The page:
August 2012

Six worshippers killed in a shooting targeting a Sikh temple in Oak Creek, Wisconsin, US

The dead included the temple president, Satwant Singh Kaleka. The shooter, a “frustrated neo-Nazi” who had played in white power bands, was a regular on racist websites. He had previously talked to one colleague in the US military about a “racial holy war that was coming” and told another he was a “race traitor” for dating a Latina woman.

 

September 2013

Rapper and anti-fascist activist Pavlos Fyssas stabbed to death in Piraeus, Greece

A senior member of Greece’s neo-Nazi Golden Dawn party was imprisoned after confessing to the killing.

 

April 2014

Three killed at Jewish centre and retirement home in Overland Park, Kansas, US

A former Ku Klux Klan leader shot and killed three people, one of them just 14 years old. He said he believed Jews were destroying the white race, and that diversity was a kind of genocide. None of his victims were Jewish, but he said he considered two of them to be accomplices to Jewish people.

 

June 2015

Nine people killed during Bible study at a historic black church in Charleston, South Carolina, US

The nine victims included elderly longtime church members at the Mother Emanuel AME church, and Clementa Pinckney, a state senator. The shooter, a self-avowed white supremacist, said he wanted to start a race war, and that he was concerned about “black-on-white crime”.

 

October 2015

Three killed in attack on school in Trollhättan, Sweden

The attacker targeted a local high school with a high percentage of immigrant students. He stabbed students and teachers, targeting those with darker skin, police said. Three died, including 15-year-old Ahmed Hassan, who was born in Somalia and had recently moved to Sweden.

 

June 2016

Labour MP Jo Cox shot and stabbed to death, UK

Cox was a supporter of Britain staying in the EU. She was attacked a week before the EU referendum vote in 2016. The man convicted of killing her, Thomas Mair, a white supremacist obsessed with the Nazis and apartheid-era South Africa, shouted: “This is for Britain,” “Keep Britain independent” and “Britain first” as he killed her.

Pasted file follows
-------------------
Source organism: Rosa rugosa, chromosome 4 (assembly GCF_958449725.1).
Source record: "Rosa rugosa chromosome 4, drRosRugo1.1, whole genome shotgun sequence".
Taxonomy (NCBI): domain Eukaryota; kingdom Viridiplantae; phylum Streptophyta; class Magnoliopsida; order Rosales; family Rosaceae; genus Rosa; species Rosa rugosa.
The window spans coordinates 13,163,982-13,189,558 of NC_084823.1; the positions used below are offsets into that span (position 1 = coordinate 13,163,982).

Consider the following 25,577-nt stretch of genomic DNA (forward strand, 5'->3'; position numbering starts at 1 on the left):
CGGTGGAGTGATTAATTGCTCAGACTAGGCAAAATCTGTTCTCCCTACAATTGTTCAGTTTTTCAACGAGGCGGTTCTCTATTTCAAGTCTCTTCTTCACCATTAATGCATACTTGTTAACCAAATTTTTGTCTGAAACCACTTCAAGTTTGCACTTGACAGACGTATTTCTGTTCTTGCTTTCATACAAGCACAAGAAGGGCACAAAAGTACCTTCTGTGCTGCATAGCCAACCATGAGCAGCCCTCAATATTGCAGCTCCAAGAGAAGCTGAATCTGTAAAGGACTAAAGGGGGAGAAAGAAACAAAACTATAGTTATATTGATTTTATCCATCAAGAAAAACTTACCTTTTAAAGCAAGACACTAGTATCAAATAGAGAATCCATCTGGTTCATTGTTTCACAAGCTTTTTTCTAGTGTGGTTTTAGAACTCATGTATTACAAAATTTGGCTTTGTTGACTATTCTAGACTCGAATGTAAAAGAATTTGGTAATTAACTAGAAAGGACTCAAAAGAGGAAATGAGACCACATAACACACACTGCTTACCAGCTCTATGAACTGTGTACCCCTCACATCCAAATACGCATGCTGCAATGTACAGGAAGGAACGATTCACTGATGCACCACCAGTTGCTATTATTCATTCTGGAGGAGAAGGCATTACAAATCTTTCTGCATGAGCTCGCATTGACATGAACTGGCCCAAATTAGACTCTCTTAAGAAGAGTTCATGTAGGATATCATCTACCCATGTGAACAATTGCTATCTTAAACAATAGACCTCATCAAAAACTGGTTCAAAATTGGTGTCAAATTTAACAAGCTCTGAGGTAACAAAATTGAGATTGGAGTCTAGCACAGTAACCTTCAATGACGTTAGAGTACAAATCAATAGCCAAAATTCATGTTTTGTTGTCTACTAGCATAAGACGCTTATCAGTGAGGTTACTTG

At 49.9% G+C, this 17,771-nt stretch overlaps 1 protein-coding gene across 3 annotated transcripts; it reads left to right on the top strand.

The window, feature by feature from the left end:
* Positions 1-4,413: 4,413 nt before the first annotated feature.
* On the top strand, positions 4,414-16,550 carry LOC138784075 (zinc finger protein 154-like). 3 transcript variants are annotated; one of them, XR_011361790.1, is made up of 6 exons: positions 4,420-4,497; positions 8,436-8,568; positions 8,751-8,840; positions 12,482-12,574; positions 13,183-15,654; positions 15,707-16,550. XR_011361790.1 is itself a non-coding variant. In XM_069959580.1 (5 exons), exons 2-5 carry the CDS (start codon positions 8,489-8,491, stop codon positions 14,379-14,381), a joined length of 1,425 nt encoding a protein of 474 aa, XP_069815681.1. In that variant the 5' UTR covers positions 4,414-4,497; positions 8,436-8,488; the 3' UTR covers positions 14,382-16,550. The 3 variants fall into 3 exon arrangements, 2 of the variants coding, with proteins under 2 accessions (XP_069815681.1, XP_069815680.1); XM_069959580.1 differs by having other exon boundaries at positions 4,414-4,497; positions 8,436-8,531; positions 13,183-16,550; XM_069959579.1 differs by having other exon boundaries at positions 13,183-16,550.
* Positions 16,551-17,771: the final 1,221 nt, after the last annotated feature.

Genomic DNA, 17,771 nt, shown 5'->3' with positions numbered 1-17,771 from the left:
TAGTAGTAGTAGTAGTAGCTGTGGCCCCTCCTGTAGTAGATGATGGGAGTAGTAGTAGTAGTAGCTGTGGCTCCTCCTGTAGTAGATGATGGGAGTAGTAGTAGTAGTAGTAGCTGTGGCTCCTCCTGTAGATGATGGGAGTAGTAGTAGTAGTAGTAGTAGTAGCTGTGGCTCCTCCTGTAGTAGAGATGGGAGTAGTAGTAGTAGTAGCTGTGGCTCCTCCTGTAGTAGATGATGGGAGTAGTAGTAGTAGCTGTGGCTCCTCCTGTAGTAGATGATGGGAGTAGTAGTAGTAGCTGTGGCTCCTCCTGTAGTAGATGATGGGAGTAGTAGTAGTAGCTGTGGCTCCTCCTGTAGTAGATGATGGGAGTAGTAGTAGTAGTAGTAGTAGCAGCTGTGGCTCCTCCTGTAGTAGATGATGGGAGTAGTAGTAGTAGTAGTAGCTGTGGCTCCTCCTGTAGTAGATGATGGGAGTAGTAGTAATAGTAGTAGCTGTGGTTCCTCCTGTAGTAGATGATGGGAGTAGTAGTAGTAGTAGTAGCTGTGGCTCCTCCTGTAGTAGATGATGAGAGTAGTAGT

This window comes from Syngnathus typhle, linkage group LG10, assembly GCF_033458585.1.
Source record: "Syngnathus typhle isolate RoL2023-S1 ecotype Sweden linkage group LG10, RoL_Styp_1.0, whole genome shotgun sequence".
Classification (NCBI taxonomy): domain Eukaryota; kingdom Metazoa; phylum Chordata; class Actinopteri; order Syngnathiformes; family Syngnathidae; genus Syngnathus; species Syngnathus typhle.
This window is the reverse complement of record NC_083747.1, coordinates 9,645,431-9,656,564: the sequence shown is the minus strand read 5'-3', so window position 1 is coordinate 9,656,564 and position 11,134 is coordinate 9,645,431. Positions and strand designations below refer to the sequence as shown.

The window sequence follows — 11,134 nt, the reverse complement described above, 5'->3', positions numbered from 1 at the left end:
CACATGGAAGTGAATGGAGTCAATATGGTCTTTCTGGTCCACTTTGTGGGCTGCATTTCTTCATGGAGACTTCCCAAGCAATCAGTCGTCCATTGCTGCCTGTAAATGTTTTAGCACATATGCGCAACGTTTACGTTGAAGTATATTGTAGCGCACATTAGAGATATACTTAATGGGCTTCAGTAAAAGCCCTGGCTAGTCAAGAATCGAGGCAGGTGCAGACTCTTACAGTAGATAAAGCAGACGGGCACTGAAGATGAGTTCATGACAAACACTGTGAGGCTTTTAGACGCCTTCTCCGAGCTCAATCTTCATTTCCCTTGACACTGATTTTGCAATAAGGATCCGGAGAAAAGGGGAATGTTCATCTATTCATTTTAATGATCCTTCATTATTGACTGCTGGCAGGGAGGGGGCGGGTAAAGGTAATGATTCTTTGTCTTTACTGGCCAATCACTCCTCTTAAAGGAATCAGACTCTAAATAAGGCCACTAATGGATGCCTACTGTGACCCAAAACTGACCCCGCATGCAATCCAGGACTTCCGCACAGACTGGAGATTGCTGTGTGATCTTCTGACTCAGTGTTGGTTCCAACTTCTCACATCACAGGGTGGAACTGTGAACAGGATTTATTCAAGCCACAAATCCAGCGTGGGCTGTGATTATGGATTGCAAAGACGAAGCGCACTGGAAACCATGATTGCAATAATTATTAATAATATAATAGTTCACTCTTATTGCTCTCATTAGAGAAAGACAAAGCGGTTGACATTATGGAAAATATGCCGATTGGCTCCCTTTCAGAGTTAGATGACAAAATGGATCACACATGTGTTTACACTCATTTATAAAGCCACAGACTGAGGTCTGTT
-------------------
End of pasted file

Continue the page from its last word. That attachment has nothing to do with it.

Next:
January 2017

Six people killed during evening prayers at a mosque in Quebec City, Canada

One of the victims, Azzeddine Soufiane, was killed as he attempted to tackle the gunman. Nineteen people were also injured in the shooting, which the gunman said was prompted by Justin Trudeau’s tweet that refugees were welcome in Canada, and that “diversity is strength”, a response to Donald Trump’s travel ban on people from several Muslim-majority countries. The shooter, who said he feared refugees would kill his family, had previously been known as an aggressive online troll with anti-Muslim, anti-refugee and anti-feminist views.

March 2017

Timothy Caughman stalked and killed by a white supremacist with a sword, New York, US

Caughman, a 66-year-old “can and bottle recycler”, had lively social media accounts full of photographs with celebrities such as Oprah Winfrey. His killer, an American military veteran, said he targeted a random black man on the street in New York City as a “practice run” for a bigger attack, and as part of a campaign to persuade white women not to enter into interracial relationships. He urged one female journalist who interviewed him to have children: “Good white women should have as many children as possible.”